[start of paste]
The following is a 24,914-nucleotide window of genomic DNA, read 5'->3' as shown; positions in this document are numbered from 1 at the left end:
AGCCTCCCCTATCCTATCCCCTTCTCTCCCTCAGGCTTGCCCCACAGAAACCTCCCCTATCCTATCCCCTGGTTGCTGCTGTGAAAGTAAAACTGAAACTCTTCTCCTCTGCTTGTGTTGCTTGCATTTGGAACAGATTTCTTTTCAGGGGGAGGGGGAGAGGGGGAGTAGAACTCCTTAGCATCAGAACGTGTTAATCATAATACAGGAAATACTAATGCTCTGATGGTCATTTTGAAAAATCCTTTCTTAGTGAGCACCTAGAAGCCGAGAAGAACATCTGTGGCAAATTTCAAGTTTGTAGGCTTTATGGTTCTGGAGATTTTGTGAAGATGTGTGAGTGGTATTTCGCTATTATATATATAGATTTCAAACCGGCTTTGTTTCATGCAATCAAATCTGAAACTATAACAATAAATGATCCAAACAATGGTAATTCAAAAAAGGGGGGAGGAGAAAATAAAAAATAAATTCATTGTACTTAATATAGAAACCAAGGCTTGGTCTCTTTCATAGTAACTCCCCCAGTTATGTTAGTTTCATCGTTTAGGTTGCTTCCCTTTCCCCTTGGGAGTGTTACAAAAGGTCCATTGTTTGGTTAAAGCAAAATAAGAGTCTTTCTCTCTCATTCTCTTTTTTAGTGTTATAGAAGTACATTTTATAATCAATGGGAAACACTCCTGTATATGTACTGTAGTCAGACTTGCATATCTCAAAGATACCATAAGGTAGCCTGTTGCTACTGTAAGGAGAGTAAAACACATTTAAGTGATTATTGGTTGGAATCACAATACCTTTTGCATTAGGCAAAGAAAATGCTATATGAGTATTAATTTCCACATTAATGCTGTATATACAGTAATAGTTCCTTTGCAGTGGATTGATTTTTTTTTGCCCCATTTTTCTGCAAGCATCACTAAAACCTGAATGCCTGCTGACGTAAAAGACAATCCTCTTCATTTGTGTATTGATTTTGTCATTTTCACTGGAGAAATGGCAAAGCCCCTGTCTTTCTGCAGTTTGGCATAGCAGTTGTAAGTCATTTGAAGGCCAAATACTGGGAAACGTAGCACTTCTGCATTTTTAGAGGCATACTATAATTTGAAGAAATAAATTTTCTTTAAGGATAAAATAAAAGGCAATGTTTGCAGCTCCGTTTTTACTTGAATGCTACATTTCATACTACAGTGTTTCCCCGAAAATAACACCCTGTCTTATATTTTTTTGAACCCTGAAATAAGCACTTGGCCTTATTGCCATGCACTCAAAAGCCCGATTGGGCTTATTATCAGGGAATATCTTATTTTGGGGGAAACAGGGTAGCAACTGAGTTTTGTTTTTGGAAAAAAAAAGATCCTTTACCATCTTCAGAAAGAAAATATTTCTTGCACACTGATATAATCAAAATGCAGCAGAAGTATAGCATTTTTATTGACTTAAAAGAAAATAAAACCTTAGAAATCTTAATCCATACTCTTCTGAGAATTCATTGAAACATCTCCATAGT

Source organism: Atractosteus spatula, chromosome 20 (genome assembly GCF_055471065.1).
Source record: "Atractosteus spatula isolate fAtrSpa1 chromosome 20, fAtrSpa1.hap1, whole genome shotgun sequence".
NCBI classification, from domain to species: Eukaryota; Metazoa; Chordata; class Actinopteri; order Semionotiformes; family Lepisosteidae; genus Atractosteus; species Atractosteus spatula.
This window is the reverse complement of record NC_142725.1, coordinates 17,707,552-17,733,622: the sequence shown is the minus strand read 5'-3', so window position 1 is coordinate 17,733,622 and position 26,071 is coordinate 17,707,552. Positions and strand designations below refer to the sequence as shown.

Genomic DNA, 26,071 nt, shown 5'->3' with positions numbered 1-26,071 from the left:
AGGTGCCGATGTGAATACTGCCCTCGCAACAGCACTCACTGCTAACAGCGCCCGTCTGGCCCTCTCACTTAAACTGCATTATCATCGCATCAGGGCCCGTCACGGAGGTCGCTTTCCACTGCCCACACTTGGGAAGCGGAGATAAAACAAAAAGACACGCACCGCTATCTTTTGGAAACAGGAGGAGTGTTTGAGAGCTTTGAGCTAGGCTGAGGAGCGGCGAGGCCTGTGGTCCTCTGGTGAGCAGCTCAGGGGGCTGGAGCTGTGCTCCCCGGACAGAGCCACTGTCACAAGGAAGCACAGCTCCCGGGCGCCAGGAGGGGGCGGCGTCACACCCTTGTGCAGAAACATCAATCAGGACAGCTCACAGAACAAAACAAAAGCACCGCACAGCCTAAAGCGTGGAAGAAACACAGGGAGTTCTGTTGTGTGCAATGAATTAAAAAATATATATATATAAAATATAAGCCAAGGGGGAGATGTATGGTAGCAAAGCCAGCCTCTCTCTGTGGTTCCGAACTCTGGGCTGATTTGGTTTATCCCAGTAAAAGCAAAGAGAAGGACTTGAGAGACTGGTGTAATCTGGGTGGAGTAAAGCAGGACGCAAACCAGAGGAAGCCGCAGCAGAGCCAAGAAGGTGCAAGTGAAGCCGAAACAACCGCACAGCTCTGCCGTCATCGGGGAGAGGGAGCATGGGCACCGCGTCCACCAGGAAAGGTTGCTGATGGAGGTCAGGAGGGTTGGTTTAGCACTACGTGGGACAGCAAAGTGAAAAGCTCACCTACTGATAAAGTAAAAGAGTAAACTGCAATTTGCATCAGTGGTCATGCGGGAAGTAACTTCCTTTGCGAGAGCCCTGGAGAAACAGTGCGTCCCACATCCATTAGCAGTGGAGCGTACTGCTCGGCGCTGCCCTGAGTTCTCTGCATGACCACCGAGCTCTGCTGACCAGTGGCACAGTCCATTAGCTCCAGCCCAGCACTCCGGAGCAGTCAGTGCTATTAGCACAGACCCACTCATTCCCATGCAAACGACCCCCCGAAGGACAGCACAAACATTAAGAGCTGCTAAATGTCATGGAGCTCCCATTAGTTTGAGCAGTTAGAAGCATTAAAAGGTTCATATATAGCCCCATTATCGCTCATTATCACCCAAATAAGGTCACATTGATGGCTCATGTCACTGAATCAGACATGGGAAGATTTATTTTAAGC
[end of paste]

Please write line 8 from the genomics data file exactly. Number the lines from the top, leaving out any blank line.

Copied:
AGGTGCCGATGTGAATACTGCCCTCGCAACAGCACTCACTGCTAACAGCGCCCGTCTGGCCCTCTCACTTAAACTGCATTATCATCGCATCAGGGCCCGTCACGGAGGTCGCTTTCCACTGCCCACACTTGGGAAGCGGAGATAAAACAAAAAGACACGCACCGCTATCTTTTGGAAACAGGAGGAGTGTTTGAGAGCTTTGAGCTAGGCTGAGGAGCGGCGAGGCCTGTGGTCCTCTGGTGAGCAGCTCAGGGGGCTGGAGCTGTGCTCCCCGGACAGAGCCACTGTCACAAGGAAGCACAGCTCCCGGGCGCCAGGAGGGGGCGGCGTCACACCCTTGTGCAGAAACATCAATCAGGACAGCTCACAGAACAAAACAAAAGCACCGCACAGCCTAAAGCGTGGAAGAAACACAGGGAGTTCTGTTGTGTGCAATGAATTAAAAAATATATATATATAAAATATAAGCCAAGGGGGAGATGTATGGTAGCAAAGCCAGCCTCTCTCTGTGGTTCCGAACTCTGGGCTGATTTGGTTTATCCCAGTAAAAGCAAAGAGAAGGACTTGAGAGACTGGTGTAATCTGGGTGGAGTAAAGCAGGACGCAAACCAGAGGAAGCCGCAGCAGAGCCAAGAAGGTGCAAGTGAAGCCGAAACAACCGCACAGCTCTGCCGTCATCGGGGAGAGGGAGCATGGGCACCGCGTCCACCAGGAAAGGTTGCTGATGGAGGTCAGGAGGGTTGGTTTAGCACTACGTGGGACAGCAAAGTGAAAAGCTCACCTACTGATAAAGTAAAAGAGTAAACTGCAATTTGCATCAGTGGTCATGCGGGAAGTAACTTCCTTTGCGAGAGCCCTGGAGAAACAGTGCGTCCCACATCCATTAGCAGTGGAGCGTACTGCTCGGCGCTGCCCTGAGTTCTCTGCATGACCACCGAGCTCTGCTGACCAGTGGCACAGTCCATTAGCTCCAGCCCAGCACTCCGGAGCAGTCAGTGCTATTAGCACAGACCCACTCATTCCCATGCAAACGACCCCCCGAAGGACAGCACAAACATTAAGAGCTGCTAAATGTCATGGAGCTCCCATTAGTTTGAGCAGTTAGAAGCATTAAAAGGTTCATATATAGCCCCATTATCGCTCATTATCACCCAAATAAGGTCACATTGATGGCTCATGTCACTGAATCAGACATGGGAAGATTTATTTTAAGC